Domestic Lighting

Domestic Lighting Options. Some folks equate watts with the brightness of a bulb or lamp. Wattage is a measurement of power consumption, not brightness. Lumen is the correct term for lighting intensity.For example, the 100-watt bulb emits about 1750 lumens and the 60-watt bulb’s intensity is around 840 lumens.

If you can reduce the wattage needed for the desired intensity, you’ll save money on your electric bill. There are three primary options to keep the same intensity while saving wattage: halogen incandescent bulbs, compact fluorescent lamps and light emitting diodes or LEDs, in order of energy savings and lamp longevity.

Older incandescent bulbs are argon- or nitrogen-filled glass globes with a tungsten filament. As electricity is applied, the filament heats up until it glows. Most of the power is used to produce the heat necessary to make the filament glow.

<A halogen incandescent bulb uses a tungsten filament encased in a small quartz tube that is filled with halogen glass. This is surrounded by a larger glass globe. Halogen bulbs are about 28 percent more efficient than the older incandescent bulb. They are often used in table lamps, can lights and other indoor fixtures.

Compact fluorescent bulbs are more energy efficient than either incandescent bulb. Instead of using heat to make a filament glow, the compact fluorescent lamp, or CFL, is an argon and mercury gas-filled tube, coated with a phosphor. When electricity passes through the gas-filled tube, it excites the gas mixture, creating an ultraviolet light.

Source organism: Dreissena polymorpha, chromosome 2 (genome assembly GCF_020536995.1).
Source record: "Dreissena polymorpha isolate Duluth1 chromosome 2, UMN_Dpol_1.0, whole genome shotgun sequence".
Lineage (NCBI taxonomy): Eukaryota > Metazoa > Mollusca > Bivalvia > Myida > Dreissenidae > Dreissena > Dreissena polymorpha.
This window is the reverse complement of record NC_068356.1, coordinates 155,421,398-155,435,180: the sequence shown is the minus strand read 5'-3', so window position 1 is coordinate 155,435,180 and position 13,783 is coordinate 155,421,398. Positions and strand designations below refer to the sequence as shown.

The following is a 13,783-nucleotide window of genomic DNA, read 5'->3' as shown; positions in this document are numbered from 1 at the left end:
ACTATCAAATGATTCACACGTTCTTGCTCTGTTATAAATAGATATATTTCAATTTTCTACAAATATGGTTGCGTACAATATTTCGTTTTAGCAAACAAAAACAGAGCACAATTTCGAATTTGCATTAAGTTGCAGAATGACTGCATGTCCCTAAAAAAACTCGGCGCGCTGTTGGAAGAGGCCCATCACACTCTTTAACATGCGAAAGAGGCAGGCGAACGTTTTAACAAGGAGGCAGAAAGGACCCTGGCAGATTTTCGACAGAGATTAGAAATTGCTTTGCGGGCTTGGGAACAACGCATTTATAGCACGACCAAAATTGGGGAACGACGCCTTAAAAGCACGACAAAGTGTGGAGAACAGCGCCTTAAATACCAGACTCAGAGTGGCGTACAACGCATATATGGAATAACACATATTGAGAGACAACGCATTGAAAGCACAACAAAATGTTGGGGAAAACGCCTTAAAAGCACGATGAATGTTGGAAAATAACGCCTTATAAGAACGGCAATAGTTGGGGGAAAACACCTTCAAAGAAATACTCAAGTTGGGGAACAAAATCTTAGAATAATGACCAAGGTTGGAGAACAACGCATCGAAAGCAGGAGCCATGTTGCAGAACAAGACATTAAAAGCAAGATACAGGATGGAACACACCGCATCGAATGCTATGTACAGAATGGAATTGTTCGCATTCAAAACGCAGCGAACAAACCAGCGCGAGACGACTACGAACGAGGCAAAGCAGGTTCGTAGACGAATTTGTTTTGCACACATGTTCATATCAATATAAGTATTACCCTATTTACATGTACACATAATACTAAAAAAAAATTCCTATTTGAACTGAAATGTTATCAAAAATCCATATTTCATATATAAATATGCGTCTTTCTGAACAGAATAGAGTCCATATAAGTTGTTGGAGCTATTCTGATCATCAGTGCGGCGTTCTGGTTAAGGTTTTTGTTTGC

This UV light causes the phosphor coating to glow, producing the light output. Since less heat is generated, less wattage is used to produce the same lumen rating more efficiently.

These lamps can be used almost anywhere that incandescent bulbs are used; however, they don’t work as well outdoors in cold temperatures and they must have a special ballast for dimming applications. People’s dislike of CFLs often stems from the dull, yellowish light put off by the first CFLs. However, new lamps can emit light that ranges from a warm, red-yellow glow to a cool color temperature that mimics daylight.

LEDs are the most energy efficient lamps of the group. They’re more expensive to buy, but last longer than other bulbs. This introduces the concept of the cost of ownership, an idea many folks don’t consider. Cost of ownership factors the initial purchase cost, the power consumption over a predetermined time (usually one year) and the cost of replacement during that time.

While LEDs cost more initially, they use far less power and have a much longer life. They can be used almost everywhere the other bulbs are used, even outdoors.
For further information contact Mark Brown on 1300 72 7798.

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